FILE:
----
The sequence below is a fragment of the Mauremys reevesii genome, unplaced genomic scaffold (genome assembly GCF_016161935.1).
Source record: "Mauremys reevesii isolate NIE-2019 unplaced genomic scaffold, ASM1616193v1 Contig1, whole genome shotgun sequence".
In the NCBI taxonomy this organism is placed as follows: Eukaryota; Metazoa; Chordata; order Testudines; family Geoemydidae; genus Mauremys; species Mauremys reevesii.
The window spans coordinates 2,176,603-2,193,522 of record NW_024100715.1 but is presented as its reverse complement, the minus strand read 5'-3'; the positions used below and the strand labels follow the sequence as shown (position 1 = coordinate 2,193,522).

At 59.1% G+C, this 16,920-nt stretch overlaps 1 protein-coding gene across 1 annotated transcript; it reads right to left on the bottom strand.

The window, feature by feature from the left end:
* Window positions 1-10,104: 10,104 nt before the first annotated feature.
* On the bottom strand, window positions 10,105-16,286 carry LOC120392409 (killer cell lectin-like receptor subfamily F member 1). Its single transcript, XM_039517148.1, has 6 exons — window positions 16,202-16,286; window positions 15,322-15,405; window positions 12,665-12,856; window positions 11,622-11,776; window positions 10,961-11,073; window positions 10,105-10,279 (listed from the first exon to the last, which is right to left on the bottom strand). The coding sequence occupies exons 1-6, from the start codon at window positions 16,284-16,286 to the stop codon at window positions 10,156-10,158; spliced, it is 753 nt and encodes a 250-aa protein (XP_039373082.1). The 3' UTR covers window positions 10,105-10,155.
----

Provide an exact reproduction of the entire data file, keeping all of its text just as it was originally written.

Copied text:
The sequence below is a fragment of the Mauremys reevesii genome, unplaced genomic scaffold (genome assembly GCF_016161935.1).
Source record: "Mauremys reevesii isolate NIE-2019 unplaced genomic scaffold, ASM1616193v1 Contig1, whole genome shotgun sequence".
In the NCBI taxonomy this organism is placed as follows: Eukaryota; Metazoa; Chordata; order Testudines; family Geoemydidae; genus Mauremys; species Mauremys reevesii.
The window spans coordinates 2,176,603-2,193,522 of record NW_024100715.1 but is presented as its reverse complement, the minus strand read 5'-3'; the positions used below and the strand labels follow the sequence as shown (position 1 = coordinate 2,193,522).

At 59.1% G+C, this 16,920-nt stretch overlaps 1 protein-coding gene across 1 annotated transcript; it reads right to left on the bottom strand.

The window, feature by feature from the left end:
* Window positions 1-10,104: 10,104 nt before the first annotated feature.
* On the bottom strand, window positions 10,105-16,286 carry LOC120392409 (killer cell lectin-like receptor subfamily F member 1). Its single transcript, XM_039517148.1, has 6 exons — window positions 16,202-16,286; window positions 15,322-15,405; window positions 12,665-12,856; window positions 11,622-11,776; window positions 10,961-11,073; window positions 10,105-10,279 (listed from the first exon to the last, which is right to left on the bottom strand). The coding sequence occupies exons 1-6, from the start codon at window positions 16,284-16,286 to the stop codon at window positions 10,156-10,158; spliced, it is 753 nt and encodes a 250-aa protein (XP_039373082.1). The 3' UTR covers window positions 10,105-10,155.